Revocation of Decree No. 33/1945 
On April 13, 1948, the Czechoslovak government issued decree No. 76/1948 allowing those Germans and Hungarians still living in Czechoslovakia, to reinstate Czechoslovak citizenship that had been revoked by decree No. 33/1945. The Slovakian Commissioner of the Interior also revoked the latter decree by issuing decree No. 287/1948.
Status today 
With two exceptions, 89 of the Beneš decrees, edicts, laws and statutes, along with extensive pages of instruction for their enforcement, are kept valid by their continued existence in the statutes of the Czech Republic (1993) and the Slovak Republic (1993). These two successor states of the restored Czechoslovakia remain unwilling to revoke the edicts and laws so as not to contradict the results of World War II.
In 2002, the UN Human Rights Committee has issued its views in case Brokova v. The Czech Republic, where the applicant was refused restitution of property with the reasoning that it was nationalized based on Beneš Decree No 100/1945. The committee has considered the difference in treatment between individuals whose property was confiscated to be discriminatory.
Impact on today's political relations 
Those expellees organised within the Sudetendeutsche Landsmannschaft (part of the Federation of Expellees) and associated political groups call for the abolition of the Beneš decrees as based on the principle of collective guilt. European and international courts have refused to rule on cases concerning the decrees, as most international treaties on human rights took effect after 1945/46.
On 28 December 1989, Václav Havel, at that time a candidate for President of Czechoslovakia (he was elected one day later), suggested that Czechoslovakia should apologize for the expulsion of ethnic Germans and Hungarians after World War II. In March 1990, President Havel stated that the expulsions were "the mistakes and sins of our fathers" and apologized for massacres of Germans during the expulsion on behalf of his people. He also suggested that former inhabitants of the Sudetenland might apply for Czech nationality to reclaim their lost properties. However, neither the German nor the Czech government ever followed through on Havel's suggestion. The governments of Germany and the Czech Republic signed a declaration of mutual apology for wartime misdeeds in 1997.
In the early 2000s, the Hungarian Prime Minister Viktor Orbán, the Austrian Chancellor Wolfgang Schüssel and the Bavarian Premier Edmund Stoiber have demanded that the Beneš decrees be repealed, as a precondition for the entry of both countries into the European Union. Hungarian Prime Minister Péter Medgyessy eventually decided not to push the issue further.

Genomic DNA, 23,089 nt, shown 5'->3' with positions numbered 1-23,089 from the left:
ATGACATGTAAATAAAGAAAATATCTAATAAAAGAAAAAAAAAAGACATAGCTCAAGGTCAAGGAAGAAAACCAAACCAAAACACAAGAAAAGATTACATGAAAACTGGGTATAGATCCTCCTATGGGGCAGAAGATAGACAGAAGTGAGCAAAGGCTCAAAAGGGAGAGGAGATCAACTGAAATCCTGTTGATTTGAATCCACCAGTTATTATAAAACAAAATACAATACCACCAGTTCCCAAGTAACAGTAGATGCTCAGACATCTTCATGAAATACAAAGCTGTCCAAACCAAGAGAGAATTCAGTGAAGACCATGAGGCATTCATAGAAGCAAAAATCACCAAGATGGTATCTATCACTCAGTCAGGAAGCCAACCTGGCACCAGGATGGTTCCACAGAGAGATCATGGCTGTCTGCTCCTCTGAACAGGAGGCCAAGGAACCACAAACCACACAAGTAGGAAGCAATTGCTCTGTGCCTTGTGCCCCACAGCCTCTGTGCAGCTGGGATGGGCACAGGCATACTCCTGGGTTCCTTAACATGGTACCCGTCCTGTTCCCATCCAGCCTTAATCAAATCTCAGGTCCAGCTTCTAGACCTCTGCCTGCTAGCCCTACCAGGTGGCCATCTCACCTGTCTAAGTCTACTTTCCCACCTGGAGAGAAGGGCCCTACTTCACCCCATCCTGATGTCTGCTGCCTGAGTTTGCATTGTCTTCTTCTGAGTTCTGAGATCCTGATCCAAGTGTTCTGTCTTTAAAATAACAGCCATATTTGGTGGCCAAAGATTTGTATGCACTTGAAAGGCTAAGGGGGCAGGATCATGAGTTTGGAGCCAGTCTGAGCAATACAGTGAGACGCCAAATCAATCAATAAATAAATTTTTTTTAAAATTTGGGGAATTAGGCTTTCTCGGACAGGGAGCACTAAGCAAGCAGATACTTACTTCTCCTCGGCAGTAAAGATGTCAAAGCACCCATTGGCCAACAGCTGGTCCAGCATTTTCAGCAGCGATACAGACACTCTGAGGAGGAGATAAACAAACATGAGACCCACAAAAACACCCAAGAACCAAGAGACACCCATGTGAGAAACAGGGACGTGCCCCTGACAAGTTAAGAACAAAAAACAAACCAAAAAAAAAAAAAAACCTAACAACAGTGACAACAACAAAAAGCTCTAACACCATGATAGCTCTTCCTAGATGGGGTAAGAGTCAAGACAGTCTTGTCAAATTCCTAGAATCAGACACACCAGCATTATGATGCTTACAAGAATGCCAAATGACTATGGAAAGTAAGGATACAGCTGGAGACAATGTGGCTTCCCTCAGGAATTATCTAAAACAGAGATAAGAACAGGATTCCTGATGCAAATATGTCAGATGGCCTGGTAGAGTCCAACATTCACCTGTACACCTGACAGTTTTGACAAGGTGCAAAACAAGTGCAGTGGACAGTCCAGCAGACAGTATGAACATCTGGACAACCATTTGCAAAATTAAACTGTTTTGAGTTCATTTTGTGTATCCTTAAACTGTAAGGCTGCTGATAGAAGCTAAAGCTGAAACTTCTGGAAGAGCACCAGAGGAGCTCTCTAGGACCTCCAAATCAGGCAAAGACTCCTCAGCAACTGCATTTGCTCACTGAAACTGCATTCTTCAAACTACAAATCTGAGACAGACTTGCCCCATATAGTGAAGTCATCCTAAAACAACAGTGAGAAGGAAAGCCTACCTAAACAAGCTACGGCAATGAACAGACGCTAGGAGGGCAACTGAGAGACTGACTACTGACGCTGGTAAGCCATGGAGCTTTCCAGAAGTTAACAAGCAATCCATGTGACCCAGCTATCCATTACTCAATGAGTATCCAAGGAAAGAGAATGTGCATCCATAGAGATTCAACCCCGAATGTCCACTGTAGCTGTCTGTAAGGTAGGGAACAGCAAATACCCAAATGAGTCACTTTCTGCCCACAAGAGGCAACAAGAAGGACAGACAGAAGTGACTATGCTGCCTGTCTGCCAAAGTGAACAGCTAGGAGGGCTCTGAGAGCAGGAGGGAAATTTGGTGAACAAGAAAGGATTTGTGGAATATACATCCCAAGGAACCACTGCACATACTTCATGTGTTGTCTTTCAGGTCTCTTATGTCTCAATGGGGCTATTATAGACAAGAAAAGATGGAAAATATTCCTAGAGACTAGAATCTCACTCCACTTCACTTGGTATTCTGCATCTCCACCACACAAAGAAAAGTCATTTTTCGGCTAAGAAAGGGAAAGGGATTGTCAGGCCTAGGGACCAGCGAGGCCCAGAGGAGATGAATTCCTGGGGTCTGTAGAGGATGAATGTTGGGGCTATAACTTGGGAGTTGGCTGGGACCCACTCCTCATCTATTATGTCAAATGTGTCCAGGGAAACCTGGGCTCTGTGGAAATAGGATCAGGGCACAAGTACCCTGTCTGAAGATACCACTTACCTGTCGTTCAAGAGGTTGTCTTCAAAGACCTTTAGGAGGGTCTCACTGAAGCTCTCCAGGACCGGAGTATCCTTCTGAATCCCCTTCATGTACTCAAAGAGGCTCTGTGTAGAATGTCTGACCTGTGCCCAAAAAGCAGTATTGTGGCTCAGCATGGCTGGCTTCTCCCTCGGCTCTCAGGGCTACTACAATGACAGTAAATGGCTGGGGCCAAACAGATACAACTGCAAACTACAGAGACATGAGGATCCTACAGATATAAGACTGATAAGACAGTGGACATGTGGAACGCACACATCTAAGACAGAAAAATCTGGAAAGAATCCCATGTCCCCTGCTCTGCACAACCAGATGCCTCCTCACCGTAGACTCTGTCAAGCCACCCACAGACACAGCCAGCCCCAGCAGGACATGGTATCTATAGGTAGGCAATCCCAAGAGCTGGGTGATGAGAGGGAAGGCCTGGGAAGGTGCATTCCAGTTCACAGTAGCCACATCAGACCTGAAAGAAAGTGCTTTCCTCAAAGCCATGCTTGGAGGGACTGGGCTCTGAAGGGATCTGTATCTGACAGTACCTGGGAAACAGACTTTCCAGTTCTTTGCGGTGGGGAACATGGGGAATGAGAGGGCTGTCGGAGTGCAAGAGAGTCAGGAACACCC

In current terms, the expulsions are also described as "ethnic cleansing" (a term that entered usage in the early 1990s, referring to forced deportation/"population transfers"), as well as a crime against humanity and a genocide by some scholars; for instance Felix Ermacora concluded in an expert report commissioned by the Bavarian government in 1991 that the expulsion constituted a genocide and crime against humanity.
In 1993, Theo Waigel (chairman of the CSU and Federal Minister), suggested that the Czechs were hypocrites for condemning ethnic cleansing in the former Yugoslavia while not condemning the Beneš decrees.
Former Czech Prime Minister Miloš Zeman insists that the Czechs would not consider repealing the decrees because of an underlying fear that doing so would open the door to demands for restitution. According to Time Magazine, former Czech Foreign Minister Jan Kavan argued, "Why should we single out the Beneš Decrees?... They belong to the past and should stay in the past. Many current members of the E.U. had similar laws."
On 20 September 2007, the Slovak parliament adopted a resolution proposed by Ján Slota, the chairman of the ultra-nationalist Slovak National Party, that confirmed the decrees. All ethnically Slovak members voted for the decision; only Hungarian minority leaders voted against it. This prompted a strong negative reaction in Hungary, and Hungarian President László Sólyom stated that it would put a strain on Hungarian-Slovak relations. Due to the decrees and postwar confiscation of property from the Prince of Liechtenstein, Liechtenstein did not recognise Slovakia until 9 December 2009.
In 2009, the right-wing and eurosceptic Czech President Václav Klaus demanded an opt-out of the Charter of Fundamental Rights of the European Union, as he feared the Charter would render the Beneš decrees illegal.